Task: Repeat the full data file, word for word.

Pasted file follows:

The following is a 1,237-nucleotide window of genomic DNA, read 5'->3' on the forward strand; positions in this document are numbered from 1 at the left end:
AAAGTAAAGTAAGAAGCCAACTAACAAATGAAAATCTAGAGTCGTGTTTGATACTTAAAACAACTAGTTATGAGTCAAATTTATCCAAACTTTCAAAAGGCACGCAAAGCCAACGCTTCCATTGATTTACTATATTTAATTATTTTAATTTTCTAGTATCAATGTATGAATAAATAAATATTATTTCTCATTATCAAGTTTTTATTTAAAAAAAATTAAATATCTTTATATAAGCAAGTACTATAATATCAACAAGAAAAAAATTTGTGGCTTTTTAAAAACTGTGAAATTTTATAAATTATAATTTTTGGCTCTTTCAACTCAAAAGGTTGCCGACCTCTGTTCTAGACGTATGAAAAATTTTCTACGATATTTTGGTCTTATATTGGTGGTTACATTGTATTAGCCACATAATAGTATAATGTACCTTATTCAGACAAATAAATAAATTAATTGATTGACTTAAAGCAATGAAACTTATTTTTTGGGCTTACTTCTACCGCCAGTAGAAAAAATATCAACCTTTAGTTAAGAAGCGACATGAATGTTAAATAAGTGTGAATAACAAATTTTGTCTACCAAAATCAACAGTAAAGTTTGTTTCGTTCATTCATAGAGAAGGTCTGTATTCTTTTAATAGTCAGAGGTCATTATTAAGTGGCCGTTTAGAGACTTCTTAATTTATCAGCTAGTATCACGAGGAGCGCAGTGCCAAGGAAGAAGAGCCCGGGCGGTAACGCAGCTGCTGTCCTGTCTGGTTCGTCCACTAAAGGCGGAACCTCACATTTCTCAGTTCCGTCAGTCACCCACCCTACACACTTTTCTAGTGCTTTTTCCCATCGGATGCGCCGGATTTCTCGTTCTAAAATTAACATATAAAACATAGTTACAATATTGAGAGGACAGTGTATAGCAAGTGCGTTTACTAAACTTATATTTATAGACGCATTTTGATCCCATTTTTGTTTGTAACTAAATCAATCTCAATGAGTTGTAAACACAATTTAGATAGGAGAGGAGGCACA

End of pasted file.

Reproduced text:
The following is a 1,237-nucleotide window of genomic DNA, read 5'->3' on the forward strand; positions in this document are numbered from 1 at the left end:
AAAGTAAAGTAAGAAGCCAACTAACAAATGAAAATCTAGAGTCGTGTTTGATACTTAAAACAACTAGTTATGAGTCAAATTTATCCAAACTTTCAAAAGGCACGCAAAGCCAACGCTTCCATTGATTTACTATATTTAATTATTTTAATTTTCTAGTATCAATGTATGAATAAATAAATATTATTTCTCATTATCAAGTTTTTATTTAAAAAAAATTAAATATCTTTATATAAGCAAGTACTATAATATCAACAAGAAAAAAATTTGTGGCTTTTTAAAAACTGTGAAATTTTATAAATTATAATTTTTGGCTCTTTCAACTCAAAAGGTTGCCGACCTCTGTTCTAGACGTATGAAAAATTTTCTACGATATTTTGGTCTTATATTGGTGGTTACATTGTATTAGCCACATAATAGTATAATGTACCTTATTCAGACAAATAAATAAATTAATTGATTGACTTAAAGCAATGAAACTTATTTTTTGGGCTTACTTCTACCGCCAGTAGAAAAAATATCAACCTTTAGTTAAGAAGCGACATGAATGTTAAATAAGTGTGAATAACAAATTTTGTCTACCAAAATCAACAGTAAAGTTTGTTTCGTTCATTCATAGAGAAGGTCTGTATTCTTTTAATAGTCAGAGGTCATTATTAAGTGGCCGTTTAGAGACTTCTTAATTTATCAGCTAGTATCACGAGGAGCGCAGTGCCAAGGAAGAAGAGCCCGGGCGGTAACGCAGCTGCTGTCCTGTCTGGTTCGTCCACTAAAGGCGGAACCTCACATTTCTCAGTTCCGTCAGTCACCCACCCTACACACTTTTCTAGTGCTTTTTCCCATCGGATGCGCCGGATTTCTCGTTCTAAAATTAACATATAAAACATAGTTACAATATTGAGAGGACAGTGTATAGCAAGTGCGTTTACTAAACTTATATTTATAGACGCATTTTGATCCCATTTTTGTTTGTAACTAAATCAATCTCAATGAGTTGTAAACACAATTTAGATAGGAGAGGAGGCACA